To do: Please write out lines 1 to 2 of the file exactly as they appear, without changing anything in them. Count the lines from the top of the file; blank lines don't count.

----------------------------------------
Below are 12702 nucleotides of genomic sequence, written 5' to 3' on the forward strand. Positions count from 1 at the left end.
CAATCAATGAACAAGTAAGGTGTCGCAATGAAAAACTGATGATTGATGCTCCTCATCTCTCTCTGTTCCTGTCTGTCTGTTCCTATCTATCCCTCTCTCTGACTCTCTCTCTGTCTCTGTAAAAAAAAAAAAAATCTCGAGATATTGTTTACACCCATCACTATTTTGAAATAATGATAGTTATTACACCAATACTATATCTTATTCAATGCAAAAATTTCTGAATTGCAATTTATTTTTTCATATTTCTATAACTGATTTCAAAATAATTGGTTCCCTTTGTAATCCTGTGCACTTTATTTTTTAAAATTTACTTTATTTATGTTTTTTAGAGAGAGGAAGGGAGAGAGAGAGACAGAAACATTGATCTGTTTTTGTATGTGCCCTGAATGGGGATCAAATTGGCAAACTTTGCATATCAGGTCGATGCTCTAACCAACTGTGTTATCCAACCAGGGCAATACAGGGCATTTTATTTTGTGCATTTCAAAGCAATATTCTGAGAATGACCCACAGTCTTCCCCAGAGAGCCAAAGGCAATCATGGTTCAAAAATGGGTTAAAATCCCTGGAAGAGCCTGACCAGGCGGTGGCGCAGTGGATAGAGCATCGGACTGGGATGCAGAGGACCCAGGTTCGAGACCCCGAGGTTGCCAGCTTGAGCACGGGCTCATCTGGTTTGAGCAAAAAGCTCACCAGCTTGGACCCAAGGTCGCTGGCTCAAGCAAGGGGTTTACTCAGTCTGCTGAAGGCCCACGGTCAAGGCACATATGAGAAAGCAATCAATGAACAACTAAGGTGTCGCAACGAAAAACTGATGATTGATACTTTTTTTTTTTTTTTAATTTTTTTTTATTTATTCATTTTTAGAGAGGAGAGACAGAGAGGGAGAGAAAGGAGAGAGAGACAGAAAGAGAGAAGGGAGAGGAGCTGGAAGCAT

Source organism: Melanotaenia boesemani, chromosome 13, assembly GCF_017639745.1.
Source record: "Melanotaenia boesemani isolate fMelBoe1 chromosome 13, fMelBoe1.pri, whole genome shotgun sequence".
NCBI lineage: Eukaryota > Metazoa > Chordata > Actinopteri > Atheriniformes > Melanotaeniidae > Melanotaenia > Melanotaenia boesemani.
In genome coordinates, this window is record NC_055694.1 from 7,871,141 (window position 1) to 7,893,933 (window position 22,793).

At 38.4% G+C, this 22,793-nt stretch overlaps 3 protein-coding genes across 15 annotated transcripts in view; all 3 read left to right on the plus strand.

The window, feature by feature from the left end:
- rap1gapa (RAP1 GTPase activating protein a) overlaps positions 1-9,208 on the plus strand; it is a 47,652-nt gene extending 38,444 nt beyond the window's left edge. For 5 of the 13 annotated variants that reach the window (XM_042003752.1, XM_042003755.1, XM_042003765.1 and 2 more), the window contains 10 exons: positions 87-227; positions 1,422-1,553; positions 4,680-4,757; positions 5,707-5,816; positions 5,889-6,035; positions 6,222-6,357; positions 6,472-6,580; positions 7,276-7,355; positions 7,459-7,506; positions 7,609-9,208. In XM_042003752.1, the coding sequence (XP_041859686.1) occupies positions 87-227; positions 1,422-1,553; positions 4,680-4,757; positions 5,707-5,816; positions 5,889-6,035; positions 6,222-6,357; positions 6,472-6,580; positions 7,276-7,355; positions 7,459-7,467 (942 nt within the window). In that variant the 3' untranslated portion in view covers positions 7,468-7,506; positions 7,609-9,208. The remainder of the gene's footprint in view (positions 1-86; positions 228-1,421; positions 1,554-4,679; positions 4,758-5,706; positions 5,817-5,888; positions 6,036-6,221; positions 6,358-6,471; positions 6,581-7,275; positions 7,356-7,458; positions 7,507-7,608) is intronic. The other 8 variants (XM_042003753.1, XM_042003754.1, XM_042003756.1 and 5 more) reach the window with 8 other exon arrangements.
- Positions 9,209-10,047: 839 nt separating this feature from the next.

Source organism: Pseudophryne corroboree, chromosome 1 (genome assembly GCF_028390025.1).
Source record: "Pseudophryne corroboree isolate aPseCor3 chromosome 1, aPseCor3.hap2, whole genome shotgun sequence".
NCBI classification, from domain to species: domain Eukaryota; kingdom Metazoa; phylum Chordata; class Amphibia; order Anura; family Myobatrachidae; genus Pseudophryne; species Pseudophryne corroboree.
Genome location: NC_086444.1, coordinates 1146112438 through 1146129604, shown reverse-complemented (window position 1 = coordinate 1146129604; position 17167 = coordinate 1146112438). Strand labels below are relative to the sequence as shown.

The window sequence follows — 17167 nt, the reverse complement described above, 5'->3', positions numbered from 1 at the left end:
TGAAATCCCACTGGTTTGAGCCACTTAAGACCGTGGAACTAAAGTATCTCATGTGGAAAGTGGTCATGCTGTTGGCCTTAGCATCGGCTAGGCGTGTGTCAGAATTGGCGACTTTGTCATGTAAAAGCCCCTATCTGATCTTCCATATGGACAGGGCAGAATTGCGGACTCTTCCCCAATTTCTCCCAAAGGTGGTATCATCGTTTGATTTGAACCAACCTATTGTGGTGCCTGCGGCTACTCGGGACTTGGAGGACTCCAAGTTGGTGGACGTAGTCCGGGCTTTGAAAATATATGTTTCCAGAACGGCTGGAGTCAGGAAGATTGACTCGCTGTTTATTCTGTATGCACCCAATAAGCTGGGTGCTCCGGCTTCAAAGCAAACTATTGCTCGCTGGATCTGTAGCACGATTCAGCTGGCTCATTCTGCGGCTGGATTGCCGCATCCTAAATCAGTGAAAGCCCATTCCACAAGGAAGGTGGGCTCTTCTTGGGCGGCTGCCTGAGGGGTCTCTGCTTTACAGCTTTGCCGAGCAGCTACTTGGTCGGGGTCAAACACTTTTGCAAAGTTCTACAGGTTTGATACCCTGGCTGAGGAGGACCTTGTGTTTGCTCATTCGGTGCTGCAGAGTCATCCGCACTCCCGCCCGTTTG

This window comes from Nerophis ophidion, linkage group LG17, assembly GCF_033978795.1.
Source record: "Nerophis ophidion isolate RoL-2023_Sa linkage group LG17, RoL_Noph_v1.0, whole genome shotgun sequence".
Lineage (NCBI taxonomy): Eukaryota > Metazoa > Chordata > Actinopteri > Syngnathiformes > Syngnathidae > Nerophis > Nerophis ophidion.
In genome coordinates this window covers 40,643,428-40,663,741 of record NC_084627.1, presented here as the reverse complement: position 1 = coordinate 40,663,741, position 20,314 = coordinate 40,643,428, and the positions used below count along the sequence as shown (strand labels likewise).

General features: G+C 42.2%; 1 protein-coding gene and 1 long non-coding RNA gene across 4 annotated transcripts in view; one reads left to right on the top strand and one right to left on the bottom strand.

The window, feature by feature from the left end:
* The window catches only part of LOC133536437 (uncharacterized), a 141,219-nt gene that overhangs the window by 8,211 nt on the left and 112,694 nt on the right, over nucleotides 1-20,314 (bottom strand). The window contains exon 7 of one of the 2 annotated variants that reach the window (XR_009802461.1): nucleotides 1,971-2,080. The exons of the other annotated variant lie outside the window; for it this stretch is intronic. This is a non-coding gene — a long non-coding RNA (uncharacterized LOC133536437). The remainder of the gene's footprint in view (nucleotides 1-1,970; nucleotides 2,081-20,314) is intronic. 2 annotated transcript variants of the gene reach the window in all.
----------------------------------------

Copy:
Below are 12702 nucleotides of genomic sequence, written 5' to 3' on the forward strand. Positions count from 1 at the left end.
CAATCAATGAACAAGTAAGGTGTCGCAATGAAAAACTGATGATTGATGCTCCTCATCTCTCTCTGTTCCTGTCTGTCTGTTCCTATCTATCCCTCTCTCTGACTCTCTCTCTGTCTCTGTAAAAAAAAAAAAAATCTCGAGATATTGTTTACACCCATCACTATTTTGAAATAATGATAGTTATTACACCAATACTATATCTTATTCAATGCAAAAATTTCTGAATTGCAATTTATTTTTTCATATTTCTATAACTGATTTCAAAATAATTGGTTCCCTTTGTAATCCTGTGCACTTTATTTTTTAAAATTTACTTTATTTATGTTTTTTAGAGAGAGGAAGGGAGAGAGAGAGACAGAAACATTGATCTGTTTTTGTATGTGCCCTGAATGGGGATCAAATTGGCAAACTTTGCATATCAGGTCGATGCTCTAACCAACTGTGTTATCCAACCAGGGCAATACAGGGCATTTTATTTTGTGCATTTCAAAGCAATATTCTGAGAATGACCCACAGTCTTCCCCAGAGAGCCAAAGGCAATCATGGTTCAAAAATGGGTTAAAATCCCTGGAAGAGCCTGACCAGGCGGTGGCGCAGTGGATAGAGCATCGGACTGGGATGCAGAGGACCCAGGTTCGAGACCCCGAGGTTGCCAGCTTGAGCACGGGCTCATCTGGTTTGAGCAAAAAGCTCACCAGCTTGGACCCAAGGTCGCTGGCTCAAGCAAGGGGTTTACTCAGTCTGCTGAAGGCCCACGGTCAAGGCACATATGAGAAAGCAATCAATGAACAACTAAGGTGTCGCAACGAAAAACTGATGATTGATACTTTTTTTTTTTTTTTAATTTTTTTTTATTTATTCATTTTTAGAGAGGAGAGACAGAGAGGGAGAGAAAGGAGAGAGAGACAGAAAGAGAGAAGGGAGAGGAGCTGGAAGCAT